hpmc.compute
Overview
Compute the free volume available to a test particle. 

Compute the scale distribution function. 
Details
Compute properties of hard particle configurations.
 class hoomd.hpmc.compute.FreeVolume(test_particle_type, num_samples)
Compute the free volume available to a test particle.
 Parameters
FreeVolume
computes the free volume in the simulation state available to a given test particle using Monte Carlo integration. It must be used in combination with an HPMC integrator, which defines the particle shape parameters.FreeVolume
generatesnum_samples
uniform random test particle placements (position and orientation) inside the box and counts the number of times these test placements overlap with the particles in the simulation state. It then computes the free volume with:\[V_\mathrm{free} = \left( \frac{n_\mathrm{samples}  n_\mathrm{overlaps}} {n_\mathrm{samples}} \right) V_\mathrm{box}\]where \(V_\mathrm{free}\) is the estimated free volume
free_volume
, \(n_\mathrm{samples}\) is the number of samplesnum_samples
, \(n_\mathrm{overlaps}\) is the number of overlapping test placements, and \(V_\mathrm{box}\) is the volume of the simulation box.Note
The test particle type must exist in the simulation state and its shape parameters must be set in the simulation’s HPMC integrator. Particles with this type may or may not be present in the simulation state.
Note
FreeVolume
respects theinteraction_matrix
set in the HPMC integrator.Examples:
fv = hoomd.hpmc.compute.FreeVolume(test_particle_type='B', num_samples=1000)
 class hoomd.hpmc.compute.SDF(xmax, dx)
Compute the scale distribution function.
 Parameters
SDF
computes a distribution function of parameter \(x\). For each pair of particles, it scales the particle separation vector by \(1+x\) and records the smallest \(x\) that would cause the particles to touch in the histogram \(s(x)\). The histogram is discrete and \(s(x_i) = s[i]\) where \(x_i = i \cdot dx + dx/2\).The extrapolation of \(s(x)\) to \(x = 0\), \(s(0+)\) is related to the pressure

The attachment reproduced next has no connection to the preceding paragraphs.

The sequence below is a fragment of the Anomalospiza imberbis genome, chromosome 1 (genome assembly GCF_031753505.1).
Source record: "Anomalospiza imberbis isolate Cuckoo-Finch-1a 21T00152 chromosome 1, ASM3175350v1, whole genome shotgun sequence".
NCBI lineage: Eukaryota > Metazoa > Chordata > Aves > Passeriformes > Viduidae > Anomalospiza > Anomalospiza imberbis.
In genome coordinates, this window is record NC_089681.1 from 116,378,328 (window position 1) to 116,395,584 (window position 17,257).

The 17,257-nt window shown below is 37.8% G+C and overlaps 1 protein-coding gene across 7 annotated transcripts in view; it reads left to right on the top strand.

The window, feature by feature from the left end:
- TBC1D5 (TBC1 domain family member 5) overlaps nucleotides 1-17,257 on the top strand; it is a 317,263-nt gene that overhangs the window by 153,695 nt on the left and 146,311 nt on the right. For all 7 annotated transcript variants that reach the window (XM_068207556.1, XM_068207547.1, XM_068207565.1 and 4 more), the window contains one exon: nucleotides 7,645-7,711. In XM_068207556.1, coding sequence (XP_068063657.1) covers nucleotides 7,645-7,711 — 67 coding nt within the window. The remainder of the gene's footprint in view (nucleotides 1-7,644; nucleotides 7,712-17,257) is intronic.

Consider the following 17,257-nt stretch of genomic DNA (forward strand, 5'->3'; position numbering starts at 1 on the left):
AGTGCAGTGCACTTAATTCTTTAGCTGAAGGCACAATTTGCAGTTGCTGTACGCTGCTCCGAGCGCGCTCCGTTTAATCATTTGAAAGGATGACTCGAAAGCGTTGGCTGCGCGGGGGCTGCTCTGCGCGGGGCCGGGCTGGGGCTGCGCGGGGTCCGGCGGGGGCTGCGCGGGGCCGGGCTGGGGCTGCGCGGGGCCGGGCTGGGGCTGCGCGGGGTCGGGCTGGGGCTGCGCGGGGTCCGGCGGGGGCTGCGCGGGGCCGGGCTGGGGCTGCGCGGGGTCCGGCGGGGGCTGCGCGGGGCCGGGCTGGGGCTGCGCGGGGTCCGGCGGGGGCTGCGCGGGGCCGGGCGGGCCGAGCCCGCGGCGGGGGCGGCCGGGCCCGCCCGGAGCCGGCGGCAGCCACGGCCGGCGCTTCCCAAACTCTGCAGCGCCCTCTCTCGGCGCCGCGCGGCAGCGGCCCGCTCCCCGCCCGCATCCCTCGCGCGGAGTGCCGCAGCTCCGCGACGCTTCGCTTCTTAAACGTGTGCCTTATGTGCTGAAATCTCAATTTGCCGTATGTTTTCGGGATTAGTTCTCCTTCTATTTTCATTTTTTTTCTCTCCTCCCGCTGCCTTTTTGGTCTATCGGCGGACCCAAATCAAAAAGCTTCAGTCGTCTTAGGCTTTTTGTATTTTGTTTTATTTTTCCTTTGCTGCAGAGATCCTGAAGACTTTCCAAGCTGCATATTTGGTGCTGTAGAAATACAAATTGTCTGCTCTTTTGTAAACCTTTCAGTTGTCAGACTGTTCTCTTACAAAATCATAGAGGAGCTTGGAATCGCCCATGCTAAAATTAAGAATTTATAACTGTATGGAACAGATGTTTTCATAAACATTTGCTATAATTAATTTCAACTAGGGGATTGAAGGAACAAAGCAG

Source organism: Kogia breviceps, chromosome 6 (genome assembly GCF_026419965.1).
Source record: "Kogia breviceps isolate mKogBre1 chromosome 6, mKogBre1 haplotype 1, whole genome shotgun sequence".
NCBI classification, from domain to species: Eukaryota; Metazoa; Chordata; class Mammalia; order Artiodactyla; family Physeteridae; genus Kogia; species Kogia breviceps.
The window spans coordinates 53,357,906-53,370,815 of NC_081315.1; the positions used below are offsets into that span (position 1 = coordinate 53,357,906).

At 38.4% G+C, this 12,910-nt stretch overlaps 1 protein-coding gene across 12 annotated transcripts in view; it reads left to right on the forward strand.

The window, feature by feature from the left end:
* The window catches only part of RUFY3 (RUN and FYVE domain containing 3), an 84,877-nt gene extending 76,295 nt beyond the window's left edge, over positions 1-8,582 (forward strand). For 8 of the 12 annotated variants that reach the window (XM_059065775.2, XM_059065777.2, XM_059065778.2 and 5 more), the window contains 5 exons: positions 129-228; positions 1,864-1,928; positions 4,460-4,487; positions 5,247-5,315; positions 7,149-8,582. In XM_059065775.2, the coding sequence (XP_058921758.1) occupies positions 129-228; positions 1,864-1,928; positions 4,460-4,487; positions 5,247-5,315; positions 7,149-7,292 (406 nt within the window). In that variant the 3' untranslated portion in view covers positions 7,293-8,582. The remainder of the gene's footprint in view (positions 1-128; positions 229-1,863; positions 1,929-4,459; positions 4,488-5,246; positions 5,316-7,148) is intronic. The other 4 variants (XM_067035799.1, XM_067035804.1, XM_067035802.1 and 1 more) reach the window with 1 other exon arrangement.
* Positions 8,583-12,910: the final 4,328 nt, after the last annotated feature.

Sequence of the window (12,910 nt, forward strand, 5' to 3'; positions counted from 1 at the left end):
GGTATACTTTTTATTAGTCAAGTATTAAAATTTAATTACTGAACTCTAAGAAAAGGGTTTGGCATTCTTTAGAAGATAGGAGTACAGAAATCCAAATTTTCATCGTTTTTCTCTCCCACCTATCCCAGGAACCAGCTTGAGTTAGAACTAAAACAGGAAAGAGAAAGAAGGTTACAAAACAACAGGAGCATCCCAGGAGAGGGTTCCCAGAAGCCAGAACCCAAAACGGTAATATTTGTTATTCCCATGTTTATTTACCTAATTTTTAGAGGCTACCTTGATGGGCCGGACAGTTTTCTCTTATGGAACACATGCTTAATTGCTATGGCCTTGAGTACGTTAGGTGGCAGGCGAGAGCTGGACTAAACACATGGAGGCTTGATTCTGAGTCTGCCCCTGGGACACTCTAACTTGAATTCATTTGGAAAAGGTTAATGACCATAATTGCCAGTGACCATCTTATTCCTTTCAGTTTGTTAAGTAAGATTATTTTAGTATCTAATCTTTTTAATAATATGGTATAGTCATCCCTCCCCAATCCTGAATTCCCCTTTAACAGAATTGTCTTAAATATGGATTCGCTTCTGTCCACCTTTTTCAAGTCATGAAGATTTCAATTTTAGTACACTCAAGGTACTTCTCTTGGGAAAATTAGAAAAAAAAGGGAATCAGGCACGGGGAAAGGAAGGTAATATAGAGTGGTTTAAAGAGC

\[\beta P = \rho \left(1 + \frac{s(0+)}{2d} \right)\]where \(d\) is the dimensionality of the system, \(\rho\) is the number density, and \(\beta = \frac{1}{kT}\). This measurement of the pressure is inherently noisy due to the nature of the sampling. Average
betaP
over many timesteps to obtain accurate results.Assuming particle diameters are ~1, these paramater values typically achieve good results:
xmax = 0.02
dx = 1e4
In systems near densest packings,
dx=1e5
may be needed along with smallerxmax
. Check that \(\sum_i s(x_i) \cdot dx \approx 0.5\).Warning
SDF
does not compute correct pressures for simulations with concave particles or enthalpic interactions.Note
SDF
runs on the CPU even in GPU simulations. property betaP
Beta times pressure in NVT simulations \(\left[ \mathrm{length}^{d} \right]\).
Use a polynomial curve fit of degree 5 to estimate \(s(0+)\) and compute the pressure via:
\[\beta P = \rho \left(1 + \frac{s(0+)}{2d} \right)\]where \(d\) is the dimensionality of the system, \(\rho\) is the number density, and \(\beta = \frac{1}{kT}\).
Attention
In MPI parallel execution,
betaP
is available on rank 0 only.betaP
isNone
on ranks >= 1.(
Loggable
: category=”scalar”) Type